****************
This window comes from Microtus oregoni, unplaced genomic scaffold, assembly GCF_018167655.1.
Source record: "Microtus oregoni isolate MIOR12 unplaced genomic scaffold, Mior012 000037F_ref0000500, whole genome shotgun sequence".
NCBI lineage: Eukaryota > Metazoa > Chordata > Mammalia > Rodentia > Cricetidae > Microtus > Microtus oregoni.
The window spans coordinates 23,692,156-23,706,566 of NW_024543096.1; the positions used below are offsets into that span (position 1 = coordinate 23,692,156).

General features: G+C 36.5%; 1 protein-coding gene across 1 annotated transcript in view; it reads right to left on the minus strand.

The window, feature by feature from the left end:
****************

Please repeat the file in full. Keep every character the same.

This window comes from Microtus oregoni, unplaced genomic scaffold, assembly GCF_018167655.1.
Source record: "Microtus oregoni isolate MIOR12 unplaced genomic scaffold, Mior012 000037F_ref0000500, whole genome shotgun sequence".
NCBI lineage: Eukaryota > Metazoa > Chordata > Mammalia > Rodentia > Cricetidae > Microtus > Microtus oregoni.
The window spans coordinates 23,692,156-23,706,566 of NW_024543096.1; the positions used below are offsets into that span (position 1 = coordinate 23,692,156).

General features: G+C 36.5%; 1 protein-coding gene across 1 annotated transcript in view; it reads right to left on the minus strand.

The window, feature by feature from the left end: